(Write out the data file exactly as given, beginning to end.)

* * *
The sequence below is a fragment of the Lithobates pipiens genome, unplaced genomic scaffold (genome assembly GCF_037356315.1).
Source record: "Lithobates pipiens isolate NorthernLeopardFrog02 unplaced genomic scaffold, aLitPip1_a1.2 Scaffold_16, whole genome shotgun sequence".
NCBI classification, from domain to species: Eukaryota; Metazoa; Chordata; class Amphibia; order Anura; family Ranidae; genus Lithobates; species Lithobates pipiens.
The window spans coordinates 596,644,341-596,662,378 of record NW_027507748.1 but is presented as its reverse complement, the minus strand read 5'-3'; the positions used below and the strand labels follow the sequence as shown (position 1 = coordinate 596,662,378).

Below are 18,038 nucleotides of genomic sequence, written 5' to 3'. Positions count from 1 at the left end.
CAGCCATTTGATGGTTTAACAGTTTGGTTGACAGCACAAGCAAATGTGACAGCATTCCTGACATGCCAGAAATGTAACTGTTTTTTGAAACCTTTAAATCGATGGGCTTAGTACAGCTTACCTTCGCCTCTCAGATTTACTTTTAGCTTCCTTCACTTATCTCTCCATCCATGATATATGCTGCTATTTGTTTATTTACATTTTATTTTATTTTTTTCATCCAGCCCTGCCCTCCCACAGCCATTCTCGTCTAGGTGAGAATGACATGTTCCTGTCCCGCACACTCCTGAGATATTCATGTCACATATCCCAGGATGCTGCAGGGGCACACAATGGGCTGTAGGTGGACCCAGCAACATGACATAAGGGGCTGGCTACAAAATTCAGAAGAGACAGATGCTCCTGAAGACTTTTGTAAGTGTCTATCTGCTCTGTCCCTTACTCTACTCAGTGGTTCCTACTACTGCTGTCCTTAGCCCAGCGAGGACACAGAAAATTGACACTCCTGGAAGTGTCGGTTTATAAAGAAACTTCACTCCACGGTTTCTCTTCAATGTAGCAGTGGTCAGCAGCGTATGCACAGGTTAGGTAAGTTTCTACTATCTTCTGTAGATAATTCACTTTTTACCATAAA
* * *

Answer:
The sequence below is a fragment of the Lithobates pipiens genome, unplaced genomic scaffold (genome assembly GCF_037356315.1).
Source record: "Lithobates pipiens isolate NorthernLeopardFrog02 unplaced genomic scaffold, aLitPip1_a1.2 Scaffold_16, whole genome shotgun sequence".
NCBI classification, from domain to species: Eukaryota; Metazoa; Chordata; class Amphibia; order Anura; family Ranidae; genus Lithobates; species Lithobates pipiens.
The window spans coordinates 596,644,341-596,662,378 of record NW_027507748.1 but is presented as its reverse complement, the minus strand read 5'-3'; the positions used below and the strand labels follow the sequence as shown (position 1 = coordinate 596,662,378).

Below are 18,038 nucleotides of genomic sequence, written 5' to 3'. Positions count from 1 at the left end.
CAGCCATTTGATGGTTTAACAGTTTGGTTGACAGCACAAGCAAATGTGACAGCATTCCTGACATGCCAGAAATGTAACTGTTTTTTGAAACCTTTAAATCGATGGGCTTAGTACAGCTTACCTTCGCCTCTCAGATTTACTTTTAGCTTCCTTCACTTATCTCTCCATCCATGATATATGCTGCTATTTGTTTATTTACATTTTATTTTATTTTTTTCATCCAGCCCTGCCCTCCCACAGCCATTCTCGTCTAGGTGAGAATGACATGTTCCTGTCCCGCACACTCCTGAGATATTCATGTCACATATCCCAGGATGCTGCAGGGGCACACAATGGGCTGTAGGTGGACCCAGCAACATGACATAAGGGGCTGGCTACAAAATTCAGAAGAGACAGATGCTCCTGAAGACTTTTGTAAGTGTCTATCTGCTCTGTCCCTTACTCTACTCAGTGGTTCCTACTACTGCTGTCCTTAGCCCAGCGAGGACACAGAAAATTGACACTCCTGGAAGTGTCGGTTTATAAAGAAACTTCACTCCACGGTTTCTCTTCAATGTAGCAGTGGTCAGCAGCGTATGCACAGGTTAGGTAAGTTTCTACTATCTTCTGTAGATAATTCACTTTTTACCATAAA